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CASE NOTE: THE EUROPEAN COURT OF JUSTICE UPHOLDS THE DISTINCTIVENESS OF THE F1 MARK BY PROFESSOR IAN BLACKSHAW

  CASE NOTE: THE EUROPEAN COURT OF JUSTICE UPHOLDS THE DISTINCTIVENESS OF THE F1 MARK BY PROFESSOR IAN BLACKSHAW A saga, which began 8 years ago, regarding the Formula One word mark ‘F1’and whether it was distinctive or generic, ended with an affirmative judgement in the Court of Justice of the European Union (CJEU) rendered on 24 May, 2012 in Case T-10/09 Formula One Licensing BV v OHIM. The background to this case and the intermediate proceedings are as follows: On 13 April 2004 Racing-Live SAS filed an application for registration of a Community Trade Mark (CTM). The trade mark was subsequently transferred to Global Sports Media Ltd, and was applied for in respect of several goods and services ‘relating to the field of formula 1’ in classes 16, 38 and 41.   The figurative sign (the Global F1 Live Sign), the subject of the CTM application, is reproduced as follows: The application was opposed by Formula One Licensing (Formula One) which claimed that the Global F1 Live Sign should be refused registration under Article 8(1)(b) and 8(5) of Regulation No 40/94 (now Regulation No 207/2009). The opposition was based on two of Formula One’s earlier marks, namely: -          the word mark “F1” in respect of which Formula One had registrations in Germany, the UK and international registrations in Denmark, Germany, Spain, France, Italy and Hungary; and -          the figurative Community trade mark (the F1 Logotype), reproduced as follows: The F1 Logotype was registered in respect of goods and services in Classes 16, 38 and 41 covering, inter alia, the goods and services covered by the F1 Live application, as were the international registrations for the F1 word mark. The German registration was in class 41 (providing sporting activities) and the UK registration was for goods and services in class 16 (including paper and printed matter) and class 38 (including telecommunication services and electronic transmission of data).   Formula One also claimed that all its marks had enhanced distinctiveness on account of their use over many years in relation to various goods and services.   The Opposition Division of OHIM (Office for the Harmonisation of the Internal Market) (Community Trademark Office) rejected the F1 Live application, relying on the earlier international registrations for the F1 word mark. It found that the Global F1 Live Sign was similar - to a medium degree - with the earlier mark; that the goods and services covered by the two marks were similar; and that there was a likelihood of confusion under Article 8(1)(b) of the CTM Regulation.   In an appeal to the First Board of Appeal (BoA), the BoA annulled the decision ruling that, despite the similarity between the goods and services, the marks in contention were not sufficiently similar and there was no likelihood of confusion. In reaching its decision the BoA held that the relevant public perceived the combination of ‘F’ with ‘1’ as the generic designation of a category of racing car and, by extension, of races involving such cars and, consequently, that the reputation of Formula One’s marks concerned only the figurative ‘F1’ element of the F1 Logotype. Similarly, regarding the Article 8(5) objection, the BoA found that few consumers attribute any distinctive character to the abbreviation ‘F1’ unless it is represented in the fanciful manner of the F1 Logotype. Since the BoA felt consumers regarded ‘F1’ as a generic term and that the Global F1 Live Sign would not remind the public of the F1 Logotype, the former would not tarnish the reputation of the latter.   In an appeal to the General Court of the European Union, the Court upheld the findings of the BoA and dismissed Formula One’s objections on the following grounds:   Article 8(1)(b) of the CTM Regulation   The Court noted that the comparison must be between the marks as a whole, even though certain components of compound marks may be more dominant than others.   In the case of Formula One’s earlier marks the Court agreed with the BoA that the relevant public would perceive the combination of the letter ‘F’ and the numeral ‘1’ as an abbreviation of ‘Formula One’ which is the commonly used designation of a category of motor sport. Further, it supported the BoA’s finding that, in fact, it was only the stylised ‘F1’ element of the F1 Logotype that was perceived by the public to be the opponent’s trade mark in relation to its commercial activities in the field of Formula One motor racing.   In reaching this conclusion the Court noted that over the previous decade Formula One had consistently and exclusively used the F1 Logotype when granting licenses and had ensured strict compliance by licensees. Consequently, the public had only been exposed to the F1 Logotype and had grown to associate this mark (and this mark only) with the opponent’s activities in Formula One. It was supported in its conclusion by survey evidence which suggested that the sign ‘F1’ was commonly perceived as a generic abbreviation for Formula One motor sport by the relevant public.   Having reached these conclusions the appropriate test for the purposes of Article 8(1)(b) was between the Global F1 Live Sign and the F1 Logotype. The Court found that there was little visual similarity between the relevant marks because of the presence of the word ‘LIVE’ in the Global F1 Live Sign. Also the type setting of the respective marks was different, and the particular style of the ‘F1’ element of the F1 Logotype was unique. There was some degree of conceptual similarity, although the addition of ‘LIVE’ made the Global F1 Live Sign “conceptually richer”, suggesting the reporting of an event in ‘real time'. Overall, the Court considered that the degree of similarity was weak and, consequently, there was no likelihood of confusion between the marks in contention.   Finally, the Court noted that the validity of Formula One’s earlier word marks for ‘F1’ could not be put into question in the context of the opposition proceedings. However, its ruling left little doubt that it regarded these marks as generic in relation to the relevant goods and services and lacking distinctiveness.   Article 8(5) of the CTM Regulation   Formula One’s arguments Article 8(5) could only be made in respect of the F1 Logotype, since the Court agreed with the BoA that this was the only sign in respect of which Formula One had shown use and reputation. In order to succeed, Formula One needed to demonstrate that the marks in contention were identical or similar; that the F1 Logotype had reputation; and that there was a risk that the Global F1 Live Sign would take unfair advantage, or be detrimental to, the distinctive character or repute of the F1 Logotype.   The Court looked first at whether the respective marks were similar and, following its analysis of Article 8(1)(b), it concluded that they were not. The presence of the element ‘F1’ in the Global F1 Live Sign was not sufficient (in light of the Court’s decision that the public regarded this as a generic abbreviation) to offset the visual contrast between the respective marks, and there was no risk of an association between the two.   Formula One appealed against this ruling to the Court of Justice of the European Union (CJEU) asking the Court to set aside the judgment of the General Court.   CJEU Judgement   In its Judgment handed down on 24 May, 2012, the CJEU noted, first, that that the Community trademark does not replace the national trademarks of Member States and that the two types of trademark co-exist in the economic life of the European Union. The Court stated that, in this dual system of trademarks, the registration of national trademarks is solely a matter for the Member States and that, therefore, OHIM and the General Court are not competent to deal with either the registration or the declaration of invalidity of those trade marks.   Accordingly, the Court noted that the validity of a national trade mark may not be called into question in proceedings opposing the registration of a Community trade mark, but only in cancellation proceedings brought in the Member State in which the national trade mark was registered.   Also, according to the Court, it cannot be found, in such opposition proceedings, that a sign identical to a national trade mark is devoid of distinctive character; that is, the ability to allow the public to associate the products and services designated by the sign with the company which applied for its registration. Such a finding would be likely to eliminate the protection which national trade marks are intended to provide.   The Court, therefore, noted that, in a situation such as that of the present case, OHIM and, consequently, the General Court, must verify the way in which the relevant public perceives the sign which is identical to the national trade mark, solely in relation to the mark applied for, and evaluate, if necessary, the degree of distinctiveness of that sign. In that respect, the Court pointed out that it is necessary to acknowledge a certain degree of distinctiveness of a national mark on which an opposition against the registration of a Community trade mark is based.   In those circumstances, the Court found that, in finding that the sign ‘F1’, identical to the national trademarks of Formula One, was devoid of distinctive character, the General Court called into question the validity of those trade marks in proceedings for registration of a Community trade mark and, therefore, infringed the Regulation on the Community Trade Mark.   Accordingly, the CJEU set aside the judgment of the General Court and, since the CJEU was not in a position to give final judgment in the matter, referred the case back to the General Court for the appropriate ruling.   Comments on the Case The ruling of the CJEU, in the opinion of the author of this article, is clearly correct in principle, especially as it respects the well-known concept of the territoriality of trademarks. It seems surprising, therefore, that F1 trademark registrations were not taken into account by the BoA and the General Court in deciding the Formula One opposition to the F1 Live CTM application, but were summarily dismissed by them. These are existing trademark registrations and, as such, are valid until successfully legally challenged in the appropriate proceedings. Furthermore, as a result of the F1 trademark registrations, by definition, the F1 mark is regarded as being distinctive (the basic legal requirement for registering a trademark) and not descriptive or generic and must be respected as such. Also, the name ‘F1’ is the essential component of the trademarks in contention and clearly there is confusion between the two of them. Indeed, the word ‘Live’ does not add any distinctiveness to the applicant’s mark to prevent such confusion. Consumers would be confused and misled as to the source of the F1 Live mark. As the CJEU noted in its Judgement, Community trademarks and national registered trademarks co-exist and are not, therefore, mutually exclusive or superior, the basis on which the BoA and General Court had proceeded to ignore the F1 national registrations. Property rights - and trademarks are a species of property (intangible) recognised by the Law - can only be taken away by a proper legal procedure and not at the will of the BoA and the General Court, who have no power to do so under the provisions of the CTM Regulation. Again, it seems that this general legal principle is axiomatic and it is a pity that Formula One has had to endure the time and expense of tortuous legal proceedings for the distinctiveness and validity of their F1 trademark to be finally recognised and upheld by the European Court of Justice. But that is how the Law tends to work and develop! This ruling is not only of importance, of course, for Formula One, but also for the proprietors of other so-called famous sports marks and the consequent need to recognise and protect them legally.   Professor Ian Blackshaw is an International Sports Lawyer and Fellow of the TMC Asser Instituut International Sports Law Centre and may be contacted by e-mail at ‘This email address is being protected from spambots. You need JavaScript enabled to view it.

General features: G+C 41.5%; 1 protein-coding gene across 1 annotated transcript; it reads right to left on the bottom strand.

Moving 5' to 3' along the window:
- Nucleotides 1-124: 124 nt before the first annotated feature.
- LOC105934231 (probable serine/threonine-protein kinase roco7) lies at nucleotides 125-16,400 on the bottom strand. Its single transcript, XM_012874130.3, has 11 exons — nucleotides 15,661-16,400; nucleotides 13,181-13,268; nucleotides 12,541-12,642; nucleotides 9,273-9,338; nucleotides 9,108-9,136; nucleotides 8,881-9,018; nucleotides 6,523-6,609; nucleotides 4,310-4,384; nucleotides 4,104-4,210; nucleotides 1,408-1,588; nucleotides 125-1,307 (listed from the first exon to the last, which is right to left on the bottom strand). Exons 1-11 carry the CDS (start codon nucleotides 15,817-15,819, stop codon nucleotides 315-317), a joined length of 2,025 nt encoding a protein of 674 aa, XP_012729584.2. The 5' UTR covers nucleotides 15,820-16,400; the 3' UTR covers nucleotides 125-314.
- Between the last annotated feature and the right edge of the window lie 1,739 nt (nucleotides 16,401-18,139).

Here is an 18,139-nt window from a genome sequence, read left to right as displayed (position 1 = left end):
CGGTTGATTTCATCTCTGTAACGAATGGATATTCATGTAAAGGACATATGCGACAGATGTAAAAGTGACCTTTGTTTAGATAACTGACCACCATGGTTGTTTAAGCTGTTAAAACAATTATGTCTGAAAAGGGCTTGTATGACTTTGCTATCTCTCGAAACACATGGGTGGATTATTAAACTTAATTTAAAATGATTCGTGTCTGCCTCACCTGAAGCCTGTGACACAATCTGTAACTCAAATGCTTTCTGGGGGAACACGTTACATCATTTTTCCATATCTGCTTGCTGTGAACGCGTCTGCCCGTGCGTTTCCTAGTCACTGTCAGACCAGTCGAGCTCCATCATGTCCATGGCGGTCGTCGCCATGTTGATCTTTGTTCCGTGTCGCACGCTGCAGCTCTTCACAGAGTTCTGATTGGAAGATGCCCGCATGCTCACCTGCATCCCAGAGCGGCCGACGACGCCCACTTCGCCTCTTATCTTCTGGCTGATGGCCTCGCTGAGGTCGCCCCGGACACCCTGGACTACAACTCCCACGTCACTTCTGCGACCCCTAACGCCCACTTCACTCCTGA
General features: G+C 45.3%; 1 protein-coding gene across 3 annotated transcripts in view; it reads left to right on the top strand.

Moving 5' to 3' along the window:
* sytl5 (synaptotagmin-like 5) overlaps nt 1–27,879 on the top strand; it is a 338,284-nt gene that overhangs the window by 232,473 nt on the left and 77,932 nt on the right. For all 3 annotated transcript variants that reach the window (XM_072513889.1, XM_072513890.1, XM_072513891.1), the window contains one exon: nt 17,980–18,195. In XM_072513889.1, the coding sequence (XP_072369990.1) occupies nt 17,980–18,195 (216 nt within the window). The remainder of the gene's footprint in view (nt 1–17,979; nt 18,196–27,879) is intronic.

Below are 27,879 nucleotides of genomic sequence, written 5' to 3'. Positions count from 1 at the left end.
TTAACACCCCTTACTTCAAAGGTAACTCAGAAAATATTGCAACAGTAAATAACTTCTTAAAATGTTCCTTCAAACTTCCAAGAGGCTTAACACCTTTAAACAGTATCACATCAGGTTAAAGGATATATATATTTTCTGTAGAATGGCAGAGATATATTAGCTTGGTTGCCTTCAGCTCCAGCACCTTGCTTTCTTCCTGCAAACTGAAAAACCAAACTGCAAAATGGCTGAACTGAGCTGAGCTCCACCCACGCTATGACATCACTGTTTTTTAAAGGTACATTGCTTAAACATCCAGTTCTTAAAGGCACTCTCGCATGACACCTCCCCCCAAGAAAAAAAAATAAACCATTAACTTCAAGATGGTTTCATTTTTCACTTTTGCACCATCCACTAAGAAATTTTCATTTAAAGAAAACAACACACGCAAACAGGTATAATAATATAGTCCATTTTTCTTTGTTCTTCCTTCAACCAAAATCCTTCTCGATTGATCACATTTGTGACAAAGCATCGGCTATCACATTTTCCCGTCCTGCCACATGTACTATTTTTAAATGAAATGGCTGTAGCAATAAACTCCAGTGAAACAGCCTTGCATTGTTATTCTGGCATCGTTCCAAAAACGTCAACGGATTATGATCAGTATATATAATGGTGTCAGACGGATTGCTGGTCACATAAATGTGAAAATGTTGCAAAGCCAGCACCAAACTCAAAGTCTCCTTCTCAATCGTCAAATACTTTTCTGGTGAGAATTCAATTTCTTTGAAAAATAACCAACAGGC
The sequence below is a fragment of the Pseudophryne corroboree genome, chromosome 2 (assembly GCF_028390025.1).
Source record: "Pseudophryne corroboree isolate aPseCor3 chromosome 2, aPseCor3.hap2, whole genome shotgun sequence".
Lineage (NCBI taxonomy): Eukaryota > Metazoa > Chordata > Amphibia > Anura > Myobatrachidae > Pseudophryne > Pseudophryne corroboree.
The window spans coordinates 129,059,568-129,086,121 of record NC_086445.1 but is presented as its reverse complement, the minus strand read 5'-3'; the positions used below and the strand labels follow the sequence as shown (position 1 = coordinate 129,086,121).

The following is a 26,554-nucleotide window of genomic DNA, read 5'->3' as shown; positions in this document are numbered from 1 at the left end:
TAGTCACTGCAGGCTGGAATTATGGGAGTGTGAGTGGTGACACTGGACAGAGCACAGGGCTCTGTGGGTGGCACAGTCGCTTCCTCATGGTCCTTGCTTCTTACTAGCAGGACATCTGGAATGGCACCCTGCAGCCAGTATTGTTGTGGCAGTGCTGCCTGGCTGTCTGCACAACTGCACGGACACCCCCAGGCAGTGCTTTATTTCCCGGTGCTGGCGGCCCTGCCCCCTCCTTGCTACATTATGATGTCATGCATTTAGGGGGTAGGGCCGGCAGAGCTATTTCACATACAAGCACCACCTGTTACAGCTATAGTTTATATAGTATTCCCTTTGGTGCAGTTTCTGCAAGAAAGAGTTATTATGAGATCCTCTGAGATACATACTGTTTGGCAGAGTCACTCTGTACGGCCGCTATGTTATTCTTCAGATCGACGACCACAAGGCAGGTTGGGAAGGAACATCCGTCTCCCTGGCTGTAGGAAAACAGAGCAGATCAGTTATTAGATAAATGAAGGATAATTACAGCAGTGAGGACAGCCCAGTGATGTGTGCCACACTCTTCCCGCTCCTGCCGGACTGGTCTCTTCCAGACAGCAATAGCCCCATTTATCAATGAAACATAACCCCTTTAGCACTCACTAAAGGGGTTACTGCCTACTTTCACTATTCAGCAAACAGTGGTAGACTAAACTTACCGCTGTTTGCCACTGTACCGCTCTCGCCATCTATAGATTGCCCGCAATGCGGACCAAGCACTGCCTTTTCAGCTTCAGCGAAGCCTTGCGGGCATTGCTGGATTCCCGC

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The editors of  the Journal Sports Law & Taxation are Professor Ian Blackshaw and Dr Rijkele Betten, with specialist contributions from the world's leading practitioners and academics in the sports law and taxation fields.

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Managing editor
Dr. Rijkele Betten

Consulting editor
Prof. Dr. Ian S. Blackshaw

Editorial board

Prof. Guglielmo Maisto
Maisto e Associati, Milano

Dr. Dick Molenaar
All Arts Tax Advisors, Rotterdam

 

Mr. Kevin Offer
Hardwick & Morris LLP, London

Mr. Mario Tenore
Maisto e Associati, Milano